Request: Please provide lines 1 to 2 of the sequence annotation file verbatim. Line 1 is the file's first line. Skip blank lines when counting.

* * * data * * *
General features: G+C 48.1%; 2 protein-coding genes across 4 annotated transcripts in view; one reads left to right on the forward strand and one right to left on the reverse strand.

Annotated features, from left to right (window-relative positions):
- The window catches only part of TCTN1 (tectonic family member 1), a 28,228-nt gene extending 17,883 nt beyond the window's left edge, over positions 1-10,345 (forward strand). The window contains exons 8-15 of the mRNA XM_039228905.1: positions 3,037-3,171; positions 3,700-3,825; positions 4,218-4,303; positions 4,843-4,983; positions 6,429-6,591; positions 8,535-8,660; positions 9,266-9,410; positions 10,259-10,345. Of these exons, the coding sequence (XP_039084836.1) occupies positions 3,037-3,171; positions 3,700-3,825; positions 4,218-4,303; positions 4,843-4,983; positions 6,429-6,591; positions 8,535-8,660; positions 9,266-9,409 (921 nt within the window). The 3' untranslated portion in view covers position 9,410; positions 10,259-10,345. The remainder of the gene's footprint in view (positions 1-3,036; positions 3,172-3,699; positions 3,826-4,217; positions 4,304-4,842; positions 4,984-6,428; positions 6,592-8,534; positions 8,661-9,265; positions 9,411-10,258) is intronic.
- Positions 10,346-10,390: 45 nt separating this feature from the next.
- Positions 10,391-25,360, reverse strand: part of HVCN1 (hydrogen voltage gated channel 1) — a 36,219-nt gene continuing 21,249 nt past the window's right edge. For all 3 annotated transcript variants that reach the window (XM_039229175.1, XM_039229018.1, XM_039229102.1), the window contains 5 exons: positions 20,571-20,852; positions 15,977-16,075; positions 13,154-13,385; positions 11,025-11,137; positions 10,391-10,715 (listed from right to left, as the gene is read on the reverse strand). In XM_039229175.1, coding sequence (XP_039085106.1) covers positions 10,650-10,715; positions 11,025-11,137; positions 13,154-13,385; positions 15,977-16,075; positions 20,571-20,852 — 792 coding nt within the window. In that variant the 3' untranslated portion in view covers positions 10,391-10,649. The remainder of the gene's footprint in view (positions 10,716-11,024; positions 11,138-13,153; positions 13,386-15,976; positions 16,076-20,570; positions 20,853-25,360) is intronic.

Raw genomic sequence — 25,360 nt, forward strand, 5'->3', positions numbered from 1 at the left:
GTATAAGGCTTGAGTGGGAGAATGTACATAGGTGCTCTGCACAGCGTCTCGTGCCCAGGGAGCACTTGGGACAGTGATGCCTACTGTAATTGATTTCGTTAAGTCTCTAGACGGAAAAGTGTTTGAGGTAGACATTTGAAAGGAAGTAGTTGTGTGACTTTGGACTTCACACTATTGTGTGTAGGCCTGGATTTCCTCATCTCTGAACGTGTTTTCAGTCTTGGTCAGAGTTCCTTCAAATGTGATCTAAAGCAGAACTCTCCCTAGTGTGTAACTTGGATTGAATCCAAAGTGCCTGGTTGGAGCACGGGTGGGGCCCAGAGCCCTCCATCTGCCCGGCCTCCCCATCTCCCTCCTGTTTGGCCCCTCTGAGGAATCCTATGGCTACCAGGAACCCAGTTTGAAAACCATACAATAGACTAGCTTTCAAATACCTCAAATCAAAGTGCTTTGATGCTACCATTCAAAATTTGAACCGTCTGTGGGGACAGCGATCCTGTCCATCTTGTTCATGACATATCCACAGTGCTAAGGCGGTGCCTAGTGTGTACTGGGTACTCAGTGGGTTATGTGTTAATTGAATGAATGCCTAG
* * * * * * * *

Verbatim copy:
General features: G+C 48.1%; 2 protein-coding genes across 4 annotated transcripts in view; one reads left to right on the forward strand and one right to left on the reverse strand.

Annotated features, from left to right (window-relative positions):